With summer in full swing in southern Africa, we thought now would be a good time to share some of our absolute favourite patterns to use when sight-fishing to smallmouth yellowfish at the Makhangoa Community Camp in Lesotho. First up in this short series is one of our absolute favourite patterns – The Klinkhamer.
The Klinkhamer is a popular emerger used in fly fishing to catch grayling and trout. It is most popular within Europe, but has a growing interest in North America as well as Africa where it is a very popular pattern for targeting smallmouth yellowfish. The Klinkhamer, originally named LT Caddis (light tan), now officially named Klinkhamer Special, was devised by a Dutch angler Hans van Klinken in the early 80’s to imitate an emerging caddisfly to catch grayling and trout which feed on them as they float in the surface film. This pattern has proven to be an extremely effective fly.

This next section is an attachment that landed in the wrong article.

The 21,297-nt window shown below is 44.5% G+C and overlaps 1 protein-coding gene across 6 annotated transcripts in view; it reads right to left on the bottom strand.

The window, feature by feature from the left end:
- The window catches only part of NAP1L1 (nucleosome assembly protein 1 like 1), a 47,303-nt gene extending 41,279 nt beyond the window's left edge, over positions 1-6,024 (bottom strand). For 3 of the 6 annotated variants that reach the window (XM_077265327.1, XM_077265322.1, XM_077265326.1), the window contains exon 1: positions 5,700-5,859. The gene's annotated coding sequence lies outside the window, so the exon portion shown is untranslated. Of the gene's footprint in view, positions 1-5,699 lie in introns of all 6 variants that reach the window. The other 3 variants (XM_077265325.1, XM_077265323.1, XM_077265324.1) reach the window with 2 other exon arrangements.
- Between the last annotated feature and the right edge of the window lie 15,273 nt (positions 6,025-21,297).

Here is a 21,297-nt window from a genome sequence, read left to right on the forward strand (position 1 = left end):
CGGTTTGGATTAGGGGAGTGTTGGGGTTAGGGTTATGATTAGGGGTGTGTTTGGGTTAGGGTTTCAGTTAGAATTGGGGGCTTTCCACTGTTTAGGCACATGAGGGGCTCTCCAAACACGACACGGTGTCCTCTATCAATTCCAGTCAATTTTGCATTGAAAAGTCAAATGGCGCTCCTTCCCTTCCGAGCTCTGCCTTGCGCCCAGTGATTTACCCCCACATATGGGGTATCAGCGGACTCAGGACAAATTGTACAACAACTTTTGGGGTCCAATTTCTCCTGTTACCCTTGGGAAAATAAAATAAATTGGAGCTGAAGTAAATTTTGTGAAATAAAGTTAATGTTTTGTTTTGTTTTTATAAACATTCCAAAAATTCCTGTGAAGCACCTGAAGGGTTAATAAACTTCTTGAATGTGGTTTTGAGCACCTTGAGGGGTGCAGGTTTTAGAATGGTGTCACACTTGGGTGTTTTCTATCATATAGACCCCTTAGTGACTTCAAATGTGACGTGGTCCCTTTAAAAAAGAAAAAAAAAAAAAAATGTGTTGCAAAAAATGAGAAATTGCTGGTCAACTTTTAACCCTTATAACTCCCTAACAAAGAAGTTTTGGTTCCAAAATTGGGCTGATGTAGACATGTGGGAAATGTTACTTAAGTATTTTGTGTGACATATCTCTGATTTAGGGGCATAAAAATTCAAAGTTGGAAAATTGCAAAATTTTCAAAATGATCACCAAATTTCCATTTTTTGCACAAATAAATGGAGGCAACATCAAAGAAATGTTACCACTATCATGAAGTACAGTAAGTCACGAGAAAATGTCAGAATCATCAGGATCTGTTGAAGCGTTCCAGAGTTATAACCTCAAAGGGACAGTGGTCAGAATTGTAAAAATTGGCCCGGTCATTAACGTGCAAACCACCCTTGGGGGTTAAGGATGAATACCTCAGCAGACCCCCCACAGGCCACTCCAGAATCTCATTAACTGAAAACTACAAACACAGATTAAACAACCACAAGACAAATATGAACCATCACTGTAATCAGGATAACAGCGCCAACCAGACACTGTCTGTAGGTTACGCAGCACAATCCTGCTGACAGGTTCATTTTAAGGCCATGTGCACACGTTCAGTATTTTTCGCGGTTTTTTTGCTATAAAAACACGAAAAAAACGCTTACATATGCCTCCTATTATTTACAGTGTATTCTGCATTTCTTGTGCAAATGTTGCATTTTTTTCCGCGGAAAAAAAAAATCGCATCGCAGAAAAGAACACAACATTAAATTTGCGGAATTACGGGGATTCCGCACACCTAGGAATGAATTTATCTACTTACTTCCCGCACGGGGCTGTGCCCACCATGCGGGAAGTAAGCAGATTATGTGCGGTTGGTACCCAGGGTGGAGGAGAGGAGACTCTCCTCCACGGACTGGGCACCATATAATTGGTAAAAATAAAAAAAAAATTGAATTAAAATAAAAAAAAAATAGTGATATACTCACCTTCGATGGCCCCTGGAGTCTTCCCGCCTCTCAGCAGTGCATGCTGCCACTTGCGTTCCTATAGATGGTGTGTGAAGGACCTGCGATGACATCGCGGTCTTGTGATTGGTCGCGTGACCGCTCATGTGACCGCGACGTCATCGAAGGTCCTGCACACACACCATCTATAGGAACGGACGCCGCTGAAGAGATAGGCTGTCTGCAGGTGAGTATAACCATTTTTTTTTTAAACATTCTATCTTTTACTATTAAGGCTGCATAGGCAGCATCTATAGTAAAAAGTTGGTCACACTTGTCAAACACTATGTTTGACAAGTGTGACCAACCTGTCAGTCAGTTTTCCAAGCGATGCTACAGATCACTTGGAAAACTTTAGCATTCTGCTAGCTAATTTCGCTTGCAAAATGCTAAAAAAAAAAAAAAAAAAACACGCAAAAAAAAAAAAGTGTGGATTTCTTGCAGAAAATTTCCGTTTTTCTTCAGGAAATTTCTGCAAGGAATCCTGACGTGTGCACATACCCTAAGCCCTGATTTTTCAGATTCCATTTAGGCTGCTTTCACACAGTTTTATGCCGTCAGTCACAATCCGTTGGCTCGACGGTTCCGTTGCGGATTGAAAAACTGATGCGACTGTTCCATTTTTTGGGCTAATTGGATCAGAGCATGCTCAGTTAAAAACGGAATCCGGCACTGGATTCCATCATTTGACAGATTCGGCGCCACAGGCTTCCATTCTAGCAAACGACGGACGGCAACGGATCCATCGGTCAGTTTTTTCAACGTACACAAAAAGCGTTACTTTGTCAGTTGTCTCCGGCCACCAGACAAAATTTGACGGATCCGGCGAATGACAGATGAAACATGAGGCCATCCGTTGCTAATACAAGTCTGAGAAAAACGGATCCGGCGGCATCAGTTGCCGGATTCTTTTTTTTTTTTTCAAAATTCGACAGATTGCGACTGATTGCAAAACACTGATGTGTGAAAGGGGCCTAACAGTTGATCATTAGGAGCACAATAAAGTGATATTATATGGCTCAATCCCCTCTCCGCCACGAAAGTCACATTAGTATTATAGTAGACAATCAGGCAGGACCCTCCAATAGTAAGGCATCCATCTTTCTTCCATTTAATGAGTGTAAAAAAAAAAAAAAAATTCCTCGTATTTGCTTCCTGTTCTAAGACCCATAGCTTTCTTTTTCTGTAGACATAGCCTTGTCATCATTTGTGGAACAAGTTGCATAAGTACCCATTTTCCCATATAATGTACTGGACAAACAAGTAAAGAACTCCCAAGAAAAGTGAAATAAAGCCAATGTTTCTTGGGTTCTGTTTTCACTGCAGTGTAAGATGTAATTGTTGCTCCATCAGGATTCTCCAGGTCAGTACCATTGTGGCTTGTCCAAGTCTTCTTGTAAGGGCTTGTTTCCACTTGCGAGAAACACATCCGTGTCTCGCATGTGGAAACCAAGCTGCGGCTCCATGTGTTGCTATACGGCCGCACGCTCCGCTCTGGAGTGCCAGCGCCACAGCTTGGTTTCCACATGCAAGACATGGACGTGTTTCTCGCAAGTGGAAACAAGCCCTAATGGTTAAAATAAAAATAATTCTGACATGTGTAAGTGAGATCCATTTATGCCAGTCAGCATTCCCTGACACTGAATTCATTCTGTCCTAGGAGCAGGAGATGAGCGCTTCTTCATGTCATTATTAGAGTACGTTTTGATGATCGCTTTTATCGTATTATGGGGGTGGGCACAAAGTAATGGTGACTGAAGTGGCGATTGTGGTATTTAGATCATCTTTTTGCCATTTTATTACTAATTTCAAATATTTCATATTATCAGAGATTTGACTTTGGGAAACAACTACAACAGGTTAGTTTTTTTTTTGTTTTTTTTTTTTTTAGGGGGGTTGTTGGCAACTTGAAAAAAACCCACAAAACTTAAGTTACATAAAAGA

Klinkhamer patterns are different from many other parachute dry flies in that the thorax of the fly is designed to hang down ‘through’ the surface of the water to imitate an emerging insect. The abdomen serves as a trigger point which penetrates the surface film, which gets noticed by trout from great distances, even before any resulting surface footprint features. In all variations of this fly, the abdomen of the fly is underneath the surface of the water to attract the fish and improve hookups, while the parachute hackle and foam or wing is on or above the surface of the water for visibility and flotation.
If you would like to learn more, or would like to fish at the Makhangoa Community Camp, please click here to get in touch.